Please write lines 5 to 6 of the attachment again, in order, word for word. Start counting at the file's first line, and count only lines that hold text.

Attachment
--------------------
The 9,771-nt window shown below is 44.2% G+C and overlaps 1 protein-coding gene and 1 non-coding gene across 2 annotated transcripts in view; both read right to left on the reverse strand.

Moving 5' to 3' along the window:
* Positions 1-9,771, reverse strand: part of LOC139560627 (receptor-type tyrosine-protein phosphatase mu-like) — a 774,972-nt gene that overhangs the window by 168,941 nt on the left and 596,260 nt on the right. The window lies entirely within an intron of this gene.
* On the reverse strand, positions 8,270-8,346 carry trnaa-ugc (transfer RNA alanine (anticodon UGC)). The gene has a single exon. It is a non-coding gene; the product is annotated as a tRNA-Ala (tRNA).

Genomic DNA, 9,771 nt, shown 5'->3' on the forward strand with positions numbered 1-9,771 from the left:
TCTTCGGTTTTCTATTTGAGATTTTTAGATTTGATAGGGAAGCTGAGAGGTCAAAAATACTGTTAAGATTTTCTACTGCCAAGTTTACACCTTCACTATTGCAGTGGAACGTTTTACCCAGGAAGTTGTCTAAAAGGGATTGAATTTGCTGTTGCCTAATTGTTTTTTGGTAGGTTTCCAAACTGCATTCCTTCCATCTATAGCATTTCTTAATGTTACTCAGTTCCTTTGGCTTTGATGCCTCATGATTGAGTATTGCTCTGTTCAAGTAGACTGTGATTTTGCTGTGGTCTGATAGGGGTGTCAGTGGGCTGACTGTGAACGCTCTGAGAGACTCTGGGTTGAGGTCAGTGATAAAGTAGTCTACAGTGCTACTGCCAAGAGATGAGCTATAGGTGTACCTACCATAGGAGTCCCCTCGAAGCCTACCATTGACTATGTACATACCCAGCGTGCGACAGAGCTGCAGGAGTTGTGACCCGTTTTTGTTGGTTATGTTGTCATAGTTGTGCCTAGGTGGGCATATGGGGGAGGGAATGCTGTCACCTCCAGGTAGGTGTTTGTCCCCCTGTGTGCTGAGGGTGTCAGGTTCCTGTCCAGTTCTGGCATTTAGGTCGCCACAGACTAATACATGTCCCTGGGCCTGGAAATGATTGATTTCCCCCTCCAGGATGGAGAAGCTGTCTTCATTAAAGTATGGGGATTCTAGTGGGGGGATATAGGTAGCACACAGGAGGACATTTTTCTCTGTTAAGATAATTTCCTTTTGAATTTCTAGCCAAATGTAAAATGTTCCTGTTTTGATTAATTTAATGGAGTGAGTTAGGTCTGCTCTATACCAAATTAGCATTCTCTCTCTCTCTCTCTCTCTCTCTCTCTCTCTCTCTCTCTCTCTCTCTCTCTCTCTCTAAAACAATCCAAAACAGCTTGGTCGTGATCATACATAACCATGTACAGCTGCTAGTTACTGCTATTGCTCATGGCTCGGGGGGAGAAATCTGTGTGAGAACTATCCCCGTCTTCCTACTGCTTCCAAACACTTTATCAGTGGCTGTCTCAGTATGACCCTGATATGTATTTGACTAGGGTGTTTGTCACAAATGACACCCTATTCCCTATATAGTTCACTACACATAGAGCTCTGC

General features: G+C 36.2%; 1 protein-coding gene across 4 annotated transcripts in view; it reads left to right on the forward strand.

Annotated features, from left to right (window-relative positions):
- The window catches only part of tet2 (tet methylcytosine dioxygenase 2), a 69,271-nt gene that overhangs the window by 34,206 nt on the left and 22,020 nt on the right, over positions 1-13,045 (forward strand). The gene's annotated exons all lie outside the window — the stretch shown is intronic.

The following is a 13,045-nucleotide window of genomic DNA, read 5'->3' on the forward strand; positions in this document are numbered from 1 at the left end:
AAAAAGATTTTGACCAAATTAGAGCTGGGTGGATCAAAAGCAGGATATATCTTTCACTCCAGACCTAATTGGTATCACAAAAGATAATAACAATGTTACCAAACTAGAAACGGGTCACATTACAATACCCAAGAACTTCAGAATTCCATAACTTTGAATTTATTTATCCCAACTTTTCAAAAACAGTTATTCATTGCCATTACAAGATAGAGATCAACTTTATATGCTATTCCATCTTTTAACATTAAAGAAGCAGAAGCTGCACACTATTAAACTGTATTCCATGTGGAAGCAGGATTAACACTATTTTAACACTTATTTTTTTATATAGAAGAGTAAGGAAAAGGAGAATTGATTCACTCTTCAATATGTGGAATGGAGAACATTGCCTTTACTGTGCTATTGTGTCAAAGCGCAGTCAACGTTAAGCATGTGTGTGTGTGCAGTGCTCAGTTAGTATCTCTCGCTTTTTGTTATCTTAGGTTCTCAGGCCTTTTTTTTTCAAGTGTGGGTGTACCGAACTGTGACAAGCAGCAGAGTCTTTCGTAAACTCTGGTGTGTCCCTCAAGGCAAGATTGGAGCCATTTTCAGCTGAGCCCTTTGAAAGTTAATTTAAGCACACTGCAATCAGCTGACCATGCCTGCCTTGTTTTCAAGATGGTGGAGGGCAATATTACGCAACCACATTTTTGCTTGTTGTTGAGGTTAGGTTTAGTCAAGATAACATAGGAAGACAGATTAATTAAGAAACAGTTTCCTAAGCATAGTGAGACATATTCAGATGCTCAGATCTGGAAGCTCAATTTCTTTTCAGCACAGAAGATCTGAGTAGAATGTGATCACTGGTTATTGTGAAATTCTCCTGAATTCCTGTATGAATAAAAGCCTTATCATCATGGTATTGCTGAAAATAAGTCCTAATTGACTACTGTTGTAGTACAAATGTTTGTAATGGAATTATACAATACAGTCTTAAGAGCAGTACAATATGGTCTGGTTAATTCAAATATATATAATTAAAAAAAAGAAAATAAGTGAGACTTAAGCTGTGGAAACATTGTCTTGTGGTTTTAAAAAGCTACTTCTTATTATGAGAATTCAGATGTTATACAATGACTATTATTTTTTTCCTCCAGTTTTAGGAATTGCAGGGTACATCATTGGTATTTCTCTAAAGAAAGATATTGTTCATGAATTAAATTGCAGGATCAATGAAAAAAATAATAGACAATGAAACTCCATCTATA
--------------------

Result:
Genomic DNA, 9,771 nt, shown 5'->3' on the forward strand with positions numbered 1-9,771 from the left:
TCTTCGGTTTTCTATTTGAGATTTTTAGATTTGATAGGGAAGCTGAGAGGTCAAAAATACTGTTAAGATTTTCTACTGCCAAGTTTACACCTTCACTATTGCAGTGGAACGTTTTACCCAGGAAGTTGTCTAAAAGGGATTGAATTTGCTGTTGCCTAATTGTTTTTTGGTAGGTTTCCAAACTGCATTCCTTCCATCTATAGCATTTCTTAATGTTACTCAGTTCCTTTGGCTTTGATGCCTCATGATTGAGTATTGCTCTGTTCAAGTAGACTGTGATTTTGCTGTGGTCTGATAGGGGTGTCAGTGGGCTGACTGTGAACGCTCTGAGAGACTCTGGGTTGAGGTCAGTGATAAAGTAGTCTACAGTGCTACTGCCAAGAGATGAGCTATAGGTGTACCTACCATAGGAGTCCCCTCGAAGCCTACCATTGACTATGTACATACCCAGCGTGCGACAGAGCTGCAGGAGTTGTGACCCGTTTTTGTTGGTTATGTTGTCATAGTTGTGCCTAGGTGGGCATATGGGGGAGGGAATGCTGTCACCTCCAGGTAGGTGTTTGTCCCCCTGTGTGCTGAGGGTGTCAGGTTCCTGTCCAGTTCTGGCATTTAGGTCGCCACAGACTAATACATGTCCCTGGGCCTGGAAATGATTGATTTCCCCCTCCAGGATGGAGAAGCTGTCTTCATTAAAGTATGGGGATTCTAGTGGGGGGATATAGGTAGCACACAGGAGGACATTTTTCTCTGTTAAGATAATTTCCTTTTGAATTTCTAGCCAAATGTAAAATGTTCCTGTTTTGATTAATTTAATGGAGTGAGTTAGGTCTGCTCTATACCAAATTAGCATTCTCTCTCTCTCTCTCTCTCTCTCTCTCTCTCTCTCTCTCTCTCTCTCTCTCTCTCTCTAAAACAATCCAAAACAGCTTGGTCGTGATCATACATAACCATGTACAGCTGCTAGTTACTGCTATTGCTCATGGCTCGGGGGGAGAAATCTGTGTGAGAACTATCCCCGTCTTCCTACTGCTTCCAAACACTTTATCAGTGGCTGTCTCAGTATGACCCTGATATGTATTTGACTAGGGTGTTTGTCACAAATGACACCCTATTCCCTATATAGTTCACTACACATAGAGCTCTGC